Teen miraculously survives 12 hours in Los Angeles sewage by finding air pocket to stay alive

A 13-year-old boy who was rescued after spending more than 12 hours in a California drainage ditch said Tuesday he found a pocket of breathable air to keep himself alive while authorities located his handprints on a pipe that led them to his location.

Jesse Hernandez was found early Monday after he plunged 25 feet into a 4-foot-wide pipe at Los Angeles’ Griffith Park that led to a mazelike underground sewage system. Jesse had been playing with other children on wooden planks during an Easter Sunday outing when the ground beneath the 13-year-old gave way, authorities said.

Jesse Hernandez was rescued after spending more than 12 hours in the Los Angeles sewage system.

Jesse Hernandez was rescued after spending more than 12 hours in the Los Angeles sewage system. (Los Angeles Fire Department)

“I fell in and the water kept on pushing me. Then I stood up. I just stayed in this hole for the rest of the 13 hours,” Jesse told FOX11 LA. “It was dark. I couldn’t see anything.”

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The children ran to the adults, who called 911 as Jesse was fighting to stay alive in the fast-moving sewage. Rescuers used cameras propped on flotation devices to locate the boy. They finally spotted handprints on a sewage pipe that eventually led them to Jesse’s location.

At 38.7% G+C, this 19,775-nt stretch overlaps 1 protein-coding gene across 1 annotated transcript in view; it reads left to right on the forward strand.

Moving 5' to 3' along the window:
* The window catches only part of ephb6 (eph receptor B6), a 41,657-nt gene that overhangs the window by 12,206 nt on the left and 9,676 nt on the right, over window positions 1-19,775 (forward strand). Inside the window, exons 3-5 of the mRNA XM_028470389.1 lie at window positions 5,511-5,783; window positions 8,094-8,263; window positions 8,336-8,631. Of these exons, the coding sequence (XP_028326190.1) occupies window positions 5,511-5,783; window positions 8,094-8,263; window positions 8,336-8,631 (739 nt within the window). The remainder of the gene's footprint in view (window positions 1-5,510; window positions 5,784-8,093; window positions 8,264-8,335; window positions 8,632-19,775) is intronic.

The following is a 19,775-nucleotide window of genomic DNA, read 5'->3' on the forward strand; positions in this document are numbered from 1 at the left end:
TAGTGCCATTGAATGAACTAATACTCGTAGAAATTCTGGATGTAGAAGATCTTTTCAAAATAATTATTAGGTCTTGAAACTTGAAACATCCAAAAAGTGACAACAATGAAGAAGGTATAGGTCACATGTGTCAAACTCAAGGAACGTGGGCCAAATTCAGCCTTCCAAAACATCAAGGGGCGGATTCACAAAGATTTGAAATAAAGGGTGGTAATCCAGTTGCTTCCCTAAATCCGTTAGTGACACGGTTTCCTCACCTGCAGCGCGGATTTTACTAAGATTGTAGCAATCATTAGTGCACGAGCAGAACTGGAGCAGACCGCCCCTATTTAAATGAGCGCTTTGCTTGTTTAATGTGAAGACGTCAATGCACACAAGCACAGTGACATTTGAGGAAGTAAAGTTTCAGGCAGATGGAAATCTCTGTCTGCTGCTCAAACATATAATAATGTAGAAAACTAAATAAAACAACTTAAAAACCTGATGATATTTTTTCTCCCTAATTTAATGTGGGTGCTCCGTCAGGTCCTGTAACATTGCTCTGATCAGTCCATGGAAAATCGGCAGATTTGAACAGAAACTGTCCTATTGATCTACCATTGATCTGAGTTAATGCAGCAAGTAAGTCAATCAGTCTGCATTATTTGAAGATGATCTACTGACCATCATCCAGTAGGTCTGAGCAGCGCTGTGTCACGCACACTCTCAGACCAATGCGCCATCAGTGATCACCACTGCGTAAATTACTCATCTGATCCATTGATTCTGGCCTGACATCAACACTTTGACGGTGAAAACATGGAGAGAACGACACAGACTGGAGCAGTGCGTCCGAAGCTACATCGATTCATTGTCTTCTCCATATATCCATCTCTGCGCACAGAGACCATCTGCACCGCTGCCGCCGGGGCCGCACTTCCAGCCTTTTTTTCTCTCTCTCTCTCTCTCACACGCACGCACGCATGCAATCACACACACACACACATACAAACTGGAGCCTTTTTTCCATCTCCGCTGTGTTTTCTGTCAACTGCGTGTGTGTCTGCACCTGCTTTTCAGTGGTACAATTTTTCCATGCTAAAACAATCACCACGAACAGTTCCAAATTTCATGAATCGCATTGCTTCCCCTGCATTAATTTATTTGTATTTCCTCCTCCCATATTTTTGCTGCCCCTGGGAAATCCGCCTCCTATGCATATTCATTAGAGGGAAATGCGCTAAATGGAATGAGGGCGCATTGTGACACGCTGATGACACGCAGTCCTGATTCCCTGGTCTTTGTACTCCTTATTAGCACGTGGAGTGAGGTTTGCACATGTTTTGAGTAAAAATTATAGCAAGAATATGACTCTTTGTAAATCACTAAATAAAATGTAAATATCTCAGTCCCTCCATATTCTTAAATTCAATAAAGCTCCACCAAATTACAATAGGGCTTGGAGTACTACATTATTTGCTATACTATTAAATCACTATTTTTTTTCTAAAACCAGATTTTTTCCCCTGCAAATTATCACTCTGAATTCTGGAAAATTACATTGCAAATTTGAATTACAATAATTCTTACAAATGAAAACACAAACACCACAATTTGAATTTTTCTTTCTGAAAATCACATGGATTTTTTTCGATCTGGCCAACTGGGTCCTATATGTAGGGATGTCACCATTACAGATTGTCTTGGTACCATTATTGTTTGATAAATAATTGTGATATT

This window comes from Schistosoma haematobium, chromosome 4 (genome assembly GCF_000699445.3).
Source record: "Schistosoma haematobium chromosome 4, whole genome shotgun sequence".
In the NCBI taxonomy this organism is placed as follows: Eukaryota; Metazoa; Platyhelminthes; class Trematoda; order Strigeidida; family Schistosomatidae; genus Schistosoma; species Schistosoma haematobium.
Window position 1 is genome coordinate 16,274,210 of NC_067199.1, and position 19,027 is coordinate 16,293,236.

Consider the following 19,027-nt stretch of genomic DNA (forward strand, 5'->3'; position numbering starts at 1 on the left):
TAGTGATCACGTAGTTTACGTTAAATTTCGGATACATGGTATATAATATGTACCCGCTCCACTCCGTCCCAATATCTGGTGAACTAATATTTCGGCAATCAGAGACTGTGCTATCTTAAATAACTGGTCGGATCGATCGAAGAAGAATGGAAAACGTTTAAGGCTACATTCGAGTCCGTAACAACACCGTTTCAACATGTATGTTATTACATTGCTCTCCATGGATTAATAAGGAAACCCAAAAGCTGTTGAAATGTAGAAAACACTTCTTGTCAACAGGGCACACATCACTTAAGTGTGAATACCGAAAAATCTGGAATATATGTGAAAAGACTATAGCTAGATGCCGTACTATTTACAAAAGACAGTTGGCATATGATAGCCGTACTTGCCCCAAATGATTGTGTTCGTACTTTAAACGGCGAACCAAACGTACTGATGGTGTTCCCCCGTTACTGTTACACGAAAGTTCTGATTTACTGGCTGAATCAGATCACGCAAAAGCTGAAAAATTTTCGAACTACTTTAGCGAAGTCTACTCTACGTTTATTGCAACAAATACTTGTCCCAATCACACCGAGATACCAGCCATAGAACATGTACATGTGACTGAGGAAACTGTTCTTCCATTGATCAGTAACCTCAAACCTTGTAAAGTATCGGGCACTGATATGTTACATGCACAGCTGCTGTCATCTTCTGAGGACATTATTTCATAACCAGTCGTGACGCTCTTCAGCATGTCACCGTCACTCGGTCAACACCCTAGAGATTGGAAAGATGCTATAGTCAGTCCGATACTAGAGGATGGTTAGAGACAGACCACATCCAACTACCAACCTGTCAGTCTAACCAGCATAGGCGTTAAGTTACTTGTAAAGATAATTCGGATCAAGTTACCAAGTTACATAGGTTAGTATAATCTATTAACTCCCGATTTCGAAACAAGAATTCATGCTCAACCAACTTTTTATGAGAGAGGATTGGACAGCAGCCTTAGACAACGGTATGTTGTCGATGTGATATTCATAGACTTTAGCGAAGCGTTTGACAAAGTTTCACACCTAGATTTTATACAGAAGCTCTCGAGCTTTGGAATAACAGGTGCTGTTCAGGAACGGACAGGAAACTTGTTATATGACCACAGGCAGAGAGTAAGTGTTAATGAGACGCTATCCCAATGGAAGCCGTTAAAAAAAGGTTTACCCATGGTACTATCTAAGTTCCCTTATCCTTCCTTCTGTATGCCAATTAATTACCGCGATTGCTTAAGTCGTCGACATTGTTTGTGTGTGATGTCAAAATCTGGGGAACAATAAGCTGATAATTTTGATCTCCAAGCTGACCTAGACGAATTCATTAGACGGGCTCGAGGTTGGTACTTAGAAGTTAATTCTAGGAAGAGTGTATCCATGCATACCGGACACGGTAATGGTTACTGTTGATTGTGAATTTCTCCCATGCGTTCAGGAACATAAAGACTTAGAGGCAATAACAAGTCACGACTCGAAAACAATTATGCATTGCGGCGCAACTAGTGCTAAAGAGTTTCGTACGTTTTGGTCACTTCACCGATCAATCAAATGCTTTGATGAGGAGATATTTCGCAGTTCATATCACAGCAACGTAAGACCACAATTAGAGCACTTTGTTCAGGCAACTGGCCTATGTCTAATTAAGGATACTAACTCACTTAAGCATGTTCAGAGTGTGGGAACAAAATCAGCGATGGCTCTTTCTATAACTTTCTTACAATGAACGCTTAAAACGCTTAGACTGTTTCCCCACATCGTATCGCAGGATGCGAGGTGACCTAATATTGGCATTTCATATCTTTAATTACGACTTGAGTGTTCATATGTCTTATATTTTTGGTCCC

"The first thing they heard was 'Help!'" said Adel Hagekhalil, assistant general manager of the sanitation department. "He caught onto the hose and was reeled back up.”

Jesse Hernandez said he found a pocket of breathable air to help him stay alive as rescuers searched for him.

Jesse Hernandez said he found a pocket of breathable air to help him stay alive as rescuers searched for him. (Los Angeles Fire Department)

Jesse was about 11-feet deep in the pipe. He was found less than a mile from where he fell. By then, authorities had inspected about 2,400 feet of pipe.

“I thought I was going to die,” the boy told FOX11. “But I didn’t.”

Rescuers gave him immediate medical attention, including hosing him down to get rid of the sewage and cleaning out his eyes and nose with sterile saline. Jesse immediately asked for a cellphone to call his family. A worker handed him a phone, and he called his mom.

"They never gave up hope," Hagekhalil said. "They wanted to bring Jesse back to his family."

Rescuers found handprints on a sewage pipe that ultimately led them to Jesse Hernandez's location.

Rescuers found handprints on a sewage pipe that ultimately led them to Jesse Hernandez's location. (Los Angeles Department of Sanitation)

Brian Humphrey, a spokesman for the Los Angeles Fire Department, said the odds of finding a person alive in the same scenario are usually “slim.”

“The odds were not in his favor, and many would call it miraculous,” Humphrey said. "He has tremendous inner strength…It's obvious he's not a quitter."

The Associated Press contributed to this report.